Researchers at the Norwegian School of Veterinary Science are engaged in continuing research into infection dynamics and the potential for preventing infection with the bovine respiratory syncytial virus (BRSV), one of the main causes of respiratory disease in cattle.

Research shows potential for BRSV preventionResults of a recent study, published in Veterinary Record, indicate some potential for using surveillance and biosecurity to prevent BRSV outbreaks in herds.

The goals of the study were to

  1. Estimate the prevalence and geographical distribution of herds with BRSV circulating within the previous year in Norway.
  2. Shed new light on the dynamics of BRSV by repeating the study twice in the same herd six months apart, better defining temporal distribution of infection in herds.
  3. Compare distributions to factors, such as season and size of herds.

The researchers randomly selected 134 Norwegian dairy herds to participate in the study of infection dynamics of the BRSV virus. They tested five calves from each herd antibodies against BRSV and tested again six months later. They defined a herd as positive if at least one animal aged between 150-365 days was shown to have antibodies against the virus.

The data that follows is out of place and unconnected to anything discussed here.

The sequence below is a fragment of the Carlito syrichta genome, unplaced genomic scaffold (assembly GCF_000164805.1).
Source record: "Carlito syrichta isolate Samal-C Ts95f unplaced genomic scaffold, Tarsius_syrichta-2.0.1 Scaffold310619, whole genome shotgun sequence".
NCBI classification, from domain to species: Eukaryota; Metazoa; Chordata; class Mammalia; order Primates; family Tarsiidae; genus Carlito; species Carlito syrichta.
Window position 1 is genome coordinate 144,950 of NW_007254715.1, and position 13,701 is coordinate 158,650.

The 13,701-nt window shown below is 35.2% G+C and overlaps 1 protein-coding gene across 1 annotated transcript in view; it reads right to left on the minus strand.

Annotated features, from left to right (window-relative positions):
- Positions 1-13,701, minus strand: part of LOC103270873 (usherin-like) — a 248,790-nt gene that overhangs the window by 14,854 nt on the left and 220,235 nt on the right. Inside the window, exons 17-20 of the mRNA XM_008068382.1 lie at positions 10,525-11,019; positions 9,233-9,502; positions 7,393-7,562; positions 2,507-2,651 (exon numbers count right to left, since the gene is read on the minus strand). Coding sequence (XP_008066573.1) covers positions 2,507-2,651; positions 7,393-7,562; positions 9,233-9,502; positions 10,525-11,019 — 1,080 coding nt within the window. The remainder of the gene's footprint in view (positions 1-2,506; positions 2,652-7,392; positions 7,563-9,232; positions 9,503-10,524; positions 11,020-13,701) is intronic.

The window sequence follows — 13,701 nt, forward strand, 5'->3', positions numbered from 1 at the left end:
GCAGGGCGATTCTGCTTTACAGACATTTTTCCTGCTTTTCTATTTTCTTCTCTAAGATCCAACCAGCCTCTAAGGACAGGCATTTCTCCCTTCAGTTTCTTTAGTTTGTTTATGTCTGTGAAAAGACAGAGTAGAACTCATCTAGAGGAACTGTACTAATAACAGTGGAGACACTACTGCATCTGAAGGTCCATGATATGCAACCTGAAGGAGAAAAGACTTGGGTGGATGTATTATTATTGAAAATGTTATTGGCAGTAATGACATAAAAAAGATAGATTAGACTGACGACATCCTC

The researchers found 54 percent of the herds tested positive for exposure to BRSV during the study period, with wide variation between different parts of the country. However, they found several herds with negative test results located in close proximity to herds infected by the virus, and some herds remained free of the virus in spite of proximity to newly infected herds. Twenty-seven (33 per cent) of the 81 herds initially testing negative changed to positive, and 9 (33 per cent) of these 27 herds showed all animals positive on the second sampling. Fifteen (42 per cent) of the 36 herds initially being positive changed to negative, and 21 of them (58 per cent) remained positive on second sampling. Of the herds negative on first sampling, 54 (46 per cent) were also negative on the second.

The researcher team reached these conclusions:

  1. There is high variation in prevalence and pattern of infection dynamics within and between herds in the different regions.
  2. There are rapid shifts in infectious status at herd level.
  3. The rate of new infections at herd level does not vary with season.
  4. Negative herds were found in close proximity to positive herds.
  5. Combined with a high elimination rate in infected herds, it should be possible to lower the prevalence of BRSV by preventing the introduction of virus into herds throughout the year.
  6. A suitable strategy could be to employ close surveillance and focus on the negative herds followed by high biosecurity to avoid new introductions of virus in these herds.

Read more from Veterinary Record.